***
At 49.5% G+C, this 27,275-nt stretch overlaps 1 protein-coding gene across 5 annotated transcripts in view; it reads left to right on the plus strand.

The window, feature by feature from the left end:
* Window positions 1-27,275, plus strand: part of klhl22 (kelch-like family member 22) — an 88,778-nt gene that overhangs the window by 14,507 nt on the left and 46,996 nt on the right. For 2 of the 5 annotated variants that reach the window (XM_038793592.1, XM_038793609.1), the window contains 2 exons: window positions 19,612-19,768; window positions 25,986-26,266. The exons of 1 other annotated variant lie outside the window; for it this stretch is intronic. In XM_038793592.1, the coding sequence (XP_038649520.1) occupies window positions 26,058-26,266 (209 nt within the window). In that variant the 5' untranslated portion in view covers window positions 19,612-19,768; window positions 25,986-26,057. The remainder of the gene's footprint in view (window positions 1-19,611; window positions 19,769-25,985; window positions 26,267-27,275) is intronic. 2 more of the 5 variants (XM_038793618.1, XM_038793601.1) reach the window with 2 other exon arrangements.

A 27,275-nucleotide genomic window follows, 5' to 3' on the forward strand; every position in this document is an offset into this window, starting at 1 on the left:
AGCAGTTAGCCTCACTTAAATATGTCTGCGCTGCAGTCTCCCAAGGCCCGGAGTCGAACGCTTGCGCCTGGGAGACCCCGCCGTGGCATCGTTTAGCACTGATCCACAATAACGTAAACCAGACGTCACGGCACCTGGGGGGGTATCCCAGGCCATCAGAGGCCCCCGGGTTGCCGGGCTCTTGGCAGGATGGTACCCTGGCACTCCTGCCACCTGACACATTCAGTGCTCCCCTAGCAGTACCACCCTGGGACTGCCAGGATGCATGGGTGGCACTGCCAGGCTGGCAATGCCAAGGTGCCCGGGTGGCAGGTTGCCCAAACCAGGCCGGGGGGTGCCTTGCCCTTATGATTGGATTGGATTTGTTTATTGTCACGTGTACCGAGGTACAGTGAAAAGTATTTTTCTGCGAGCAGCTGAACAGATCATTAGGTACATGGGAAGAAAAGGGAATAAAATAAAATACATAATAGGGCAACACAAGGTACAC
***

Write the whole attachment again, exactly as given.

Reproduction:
At 49.5% G+C, this 27,275-nt stretch overlaps 1 protein-coding gene across 5 annotated transcripts in view; it reads left to right on the plus strand.

The window, feature by feature from the left end:
* Window positions 1-27,275, plus strand: part of klhl22 (kelch-like family member 22) — an 88,778-nt gene that overhangs the window by 14,507 nt on the left and 46,996 nt on the right. For 2 of the 5 annotated variants that reach the window (XM_038793592.1, XM_038793609.1), the window contains 2 exons: window positions 19,612-19,768; window positions 25,986-26,266. The exons of 1 other annotated variant lie outside the window; for it this stretch is intronic. In XM_038793592.1, the coding sequence (XP_038649520.1) occupies window positions 26,058-26,266 (209 nt within the window). In that variant the 5' untranslated portion in view covers window positions 19,612-19,768; window positions 25,986-26,057. The remainder of the gene's footprint in view (window positions 1-19,611; window positions 19,769-25,985; window positions 26,267-27,275) is intronic. 2 more of the 5 variants (XM_038793618.1, XM_038793601.1) reach the window with 2 other exon arrangements.

A 27,275-nucleotide genomic window follows, 5' to 3' on the forward strand; every position in this document is an offset into this window, starting at 1 on the left:
AGCAGTTAGCCTCACTTAAATATGTCTGCGCTGCAGTCTCCCAAGGCCCGGAGTCGAACGCTTGCGCCTGGGAGACCCCGCCGTGGCATCGTTTAGCACTGATCCACAATAACGTAAACCAGACGTCACGGCACCTGGGGGGGTATCCCAGGCCATCAGAGGCCCCCGGGTTGCCGGGCTCTTGGCAGGATGGTACCCTGGCACTCCTGCCACCTGACACATTCAGTGCTCCCCTAGCAGTACCACCCTGGGACTGCCAGGATGCATGGGTGGCACTGCCAGGCTGGCAATGCCAAGGTGCCCGGGTGGCAGGTTGCCCAAACCAGGCCGGGGGGTGCCTTGCCCTTATGATTGGATTGGATTTGTTTATTGTCACGTGTACCGAGGTACAGTGAAAAGTATTTTTCTGCGAGCAGCTGAACAGATCATTAGGTACATGGGAAGAAAAGGGAATAAAATAAAATACATAATAGGGCAACACAAGGTACAC